- In multiple myeloma patients with acute venous thromboembolism, the duration of anticoagulant treatment should be at least 6 months or indefinite in the case of ongoing treatment with immunomodulatory drugs.
- In active multiple myeloma with a high burden of disease, patients should continue the anticoagulant treatment even after 6 months until response of the myeloma disease.
- As regards the platelet count during secondary thromboprophylaxis, the same recommendations as for primary thromboprophylaxis should be followed.
- In the case of acute venous thromboembolism and severe thrombocytopenia, the placement of a retrievable inferior vena cava filter is suggested until safe anticoagulation is possible, and the filter can be removed.
- In patients with renal insufciency (with or without ongoing dialysis) the most appropriate secondary antithrombotic prophylaxis after venous thromboembolism is adjusted-dose low molecular weight heparin or a vitamin K antagonist.
During the discussion to formulate the recommendations on thromboprophylaxis, the panel highlighted that two issues on treatment-emergent thrombotic events in MM require further investigation. The definition of the level of risk for thrombosis, particularly that during therapy with immunomodulatory drugs, is a critical determinant in thromboprophylaxis in MM. Understanding the complex procoagulant profile of the MM patient was recognized by the expert panel as critical for a personalized risk stratification. To date, the underlying causes that lead to enhanced coagulation in the MM patient have not been delineated. It has been shown that serum levels of the anticoagulant cofactor thrombomodulin decrease in people treated with thalidomide.66 Moreover, extremely high levels of von Willebrand factor antigen and factor VIII have been documented in people with MM receiving thalidomide, dexamethasone, and chemotherapy.67 Most groups have reported multiple abnormal parameters of the thrombin generation assay in patients with MM compared to those in healthy controls.68,69 However, biomarkers that accurately reflect prothrombotic risk in these patients and can be combined with clinical factors to enhance risk stratification have not been identified. The panel argued that the search for a useful biomarker is a prime objective in MM research through exploration of the complex mechanism of coagulation in this disease.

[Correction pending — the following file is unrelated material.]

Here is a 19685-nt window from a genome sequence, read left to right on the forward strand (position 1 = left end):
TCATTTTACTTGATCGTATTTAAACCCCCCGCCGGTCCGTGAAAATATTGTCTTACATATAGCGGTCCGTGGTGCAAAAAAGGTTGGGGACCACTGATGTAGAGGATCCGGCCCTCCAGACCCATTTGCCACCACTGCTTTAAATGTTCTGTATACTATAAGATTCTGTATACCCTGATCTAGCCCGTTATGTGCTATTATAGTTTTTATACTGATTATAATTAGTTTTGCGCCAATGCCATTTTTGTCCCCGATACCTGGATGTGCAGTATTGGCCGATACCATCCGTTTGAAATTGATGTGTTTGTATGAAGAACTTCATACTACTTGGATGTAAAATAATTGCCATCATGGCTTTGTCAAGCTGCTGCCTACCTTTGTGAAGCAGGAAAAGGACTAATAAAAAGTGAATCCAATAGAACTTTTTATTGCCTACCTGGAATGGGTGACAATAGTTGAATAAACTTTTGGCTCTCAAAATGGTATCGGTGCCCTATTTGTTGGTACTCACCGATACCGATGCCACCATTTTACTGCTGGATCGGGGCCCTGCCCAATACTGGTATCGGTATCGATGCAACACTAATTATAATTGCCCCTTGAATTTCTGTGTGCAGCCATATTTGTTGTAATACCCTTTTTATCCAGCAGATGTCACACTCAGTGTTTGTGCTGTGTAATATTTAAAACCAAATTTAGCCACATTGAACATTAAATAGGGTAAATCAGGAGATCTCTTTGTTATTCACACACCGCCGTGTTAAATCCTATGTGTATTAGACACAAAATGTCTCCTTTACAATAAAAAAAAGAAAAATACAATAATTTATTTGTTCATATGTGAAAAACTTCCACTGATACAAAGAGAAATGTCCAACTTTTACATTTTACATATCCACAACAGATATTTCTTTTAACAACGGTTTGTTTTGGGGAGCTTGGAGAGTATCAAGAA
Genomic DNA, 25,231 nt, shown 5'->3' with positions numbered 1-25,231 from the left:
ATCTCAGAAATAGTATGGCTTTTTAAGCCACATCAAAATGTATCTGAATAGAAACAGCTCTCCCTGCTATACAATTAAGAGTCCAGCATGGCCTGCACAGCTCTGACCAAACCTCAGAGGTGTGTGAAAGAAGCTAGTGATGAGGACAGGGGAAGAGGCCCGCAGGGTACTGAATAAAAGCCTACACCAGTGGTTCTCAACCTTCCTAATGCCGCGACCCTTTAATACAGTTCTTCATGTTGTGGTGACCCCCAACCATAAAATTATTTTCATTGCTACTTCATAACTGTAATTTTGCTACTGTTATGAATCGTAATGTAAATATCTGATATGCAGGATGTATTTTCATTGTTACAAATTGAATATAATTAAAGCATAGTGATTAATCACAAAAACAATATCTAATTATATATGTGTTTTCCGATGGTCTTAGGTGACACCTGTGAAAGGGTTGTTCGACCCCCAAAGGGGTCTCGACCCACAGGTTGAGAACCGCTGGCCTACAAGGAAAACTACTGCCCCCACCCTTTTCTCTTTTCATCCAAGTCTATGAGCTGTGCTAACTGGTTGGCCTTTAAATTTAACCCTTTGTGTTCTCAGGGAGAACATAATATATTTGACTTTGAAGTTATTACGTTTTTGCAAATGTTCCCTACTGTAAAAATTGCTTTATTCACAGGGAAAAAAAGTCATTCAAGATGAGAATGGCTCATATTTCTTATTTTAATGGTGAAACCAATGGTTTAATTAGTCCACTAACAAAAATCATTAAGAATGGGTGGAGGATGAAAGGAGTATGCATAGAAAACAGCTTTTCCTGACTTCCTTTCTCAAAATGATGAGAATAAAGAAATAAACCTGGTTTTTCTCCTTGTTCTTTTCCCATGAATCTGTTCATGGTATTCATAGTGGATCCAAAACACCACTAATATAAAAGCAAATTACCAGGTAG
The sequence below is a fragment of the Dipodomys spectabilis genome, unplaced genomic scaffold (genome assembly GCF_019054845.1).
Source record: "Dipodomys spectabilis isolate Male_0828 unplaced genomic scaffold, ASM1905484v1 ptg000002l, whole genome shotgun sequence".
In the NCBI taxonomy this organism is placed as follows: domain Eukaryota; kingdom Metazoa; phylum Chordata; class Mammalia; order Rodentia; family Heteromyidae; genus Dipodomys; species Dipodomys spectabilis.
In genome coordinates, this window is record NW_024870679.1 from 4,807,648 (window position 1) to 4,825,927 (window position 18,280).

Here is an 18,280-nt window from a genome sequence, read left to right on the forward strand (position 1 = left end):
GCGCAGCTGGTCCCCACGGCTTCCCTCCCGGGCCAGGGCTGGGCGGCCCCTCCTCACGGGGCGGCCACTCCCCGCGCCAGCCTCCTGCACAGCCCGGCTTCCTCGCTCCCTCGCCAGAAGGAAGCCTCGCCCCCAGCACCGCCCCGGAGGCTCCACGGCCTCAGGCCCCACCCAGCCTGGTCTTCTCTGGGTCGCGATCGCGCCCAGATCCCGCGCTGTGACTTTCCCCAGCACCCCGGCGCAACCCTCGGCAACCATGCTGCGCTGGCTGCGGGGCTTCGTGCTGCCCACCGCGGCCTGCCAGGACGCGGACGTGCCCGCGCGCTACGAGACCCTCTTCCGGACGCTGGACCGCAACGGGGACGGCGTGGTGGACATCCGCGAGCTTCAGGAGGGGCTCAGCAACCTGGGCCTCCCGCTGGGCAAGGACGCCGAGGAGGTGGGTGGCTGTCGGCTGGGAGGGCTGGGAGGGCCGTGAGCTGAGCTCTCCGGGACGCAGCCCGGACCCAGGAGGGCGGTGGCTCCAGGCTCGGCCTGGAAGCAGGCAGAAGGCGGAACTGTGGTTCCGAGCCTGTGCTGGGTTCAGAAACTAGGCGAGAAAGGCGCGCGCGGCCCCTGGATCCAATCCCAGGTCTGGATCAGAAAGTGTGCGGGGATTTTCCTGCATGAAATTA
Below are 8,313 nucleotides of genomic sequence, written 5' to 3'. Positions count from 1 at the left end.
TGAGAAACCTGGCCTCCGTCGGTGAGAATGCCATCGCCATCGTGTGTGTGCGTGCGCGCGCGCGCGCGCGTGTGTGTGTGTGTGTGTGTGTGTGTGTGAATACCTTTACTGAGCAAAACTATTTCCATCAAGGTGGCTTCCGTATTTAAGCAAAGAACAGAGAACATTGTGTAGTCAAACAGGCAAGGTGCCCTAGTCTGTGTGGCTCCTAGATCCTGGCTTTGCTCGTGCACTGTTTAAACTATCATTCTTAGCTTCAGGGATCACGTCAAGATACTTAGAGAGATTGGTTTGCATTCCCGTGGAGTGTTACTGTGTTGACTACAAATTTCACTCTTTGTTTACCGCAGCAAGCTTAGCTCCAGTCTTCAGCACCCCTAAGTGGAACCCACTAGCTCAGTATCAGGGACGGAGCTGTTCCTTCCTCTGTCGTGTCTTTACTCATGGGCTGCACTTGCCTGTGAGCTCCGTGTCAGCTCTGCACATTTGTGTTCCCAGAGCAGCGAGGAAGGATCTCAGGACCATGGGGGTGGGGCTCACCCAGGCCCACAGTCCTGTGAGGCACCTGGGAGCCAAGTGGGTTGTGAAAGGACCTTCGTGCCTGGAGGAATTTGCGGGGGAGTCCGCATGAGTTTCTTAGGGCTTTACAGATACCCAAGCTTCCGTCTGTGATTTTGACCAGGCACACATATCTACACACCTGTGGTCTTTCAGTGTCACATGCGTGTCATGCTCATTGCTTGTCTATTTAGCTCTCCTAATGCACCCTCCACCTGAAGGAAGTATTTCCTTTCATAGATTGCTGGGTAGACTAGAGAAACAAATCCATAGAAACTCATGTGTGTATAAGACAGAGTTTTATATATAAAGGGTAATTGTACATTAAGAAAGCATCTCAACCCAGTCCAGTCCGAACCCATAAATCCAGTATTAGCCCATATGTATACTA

The results with xabans in MM are encouraging; however, no definite recommendation on their use has been provided. The panel agreed that new evidence on the benefits and risks of xabans for prevention of VTE recurrence in patients with MM needs to be acquired through direct clinical experimentation. The major issue for clinical trials with DOAC in MM patients is trial feasibility. In the setting of MM the panel agreed that a pragmatic pivotal randomized comparison of DOAC to the standard-treatment control could facilitate trial feasibility.
- Received February 19, 2022
- Accepted July 12, 2022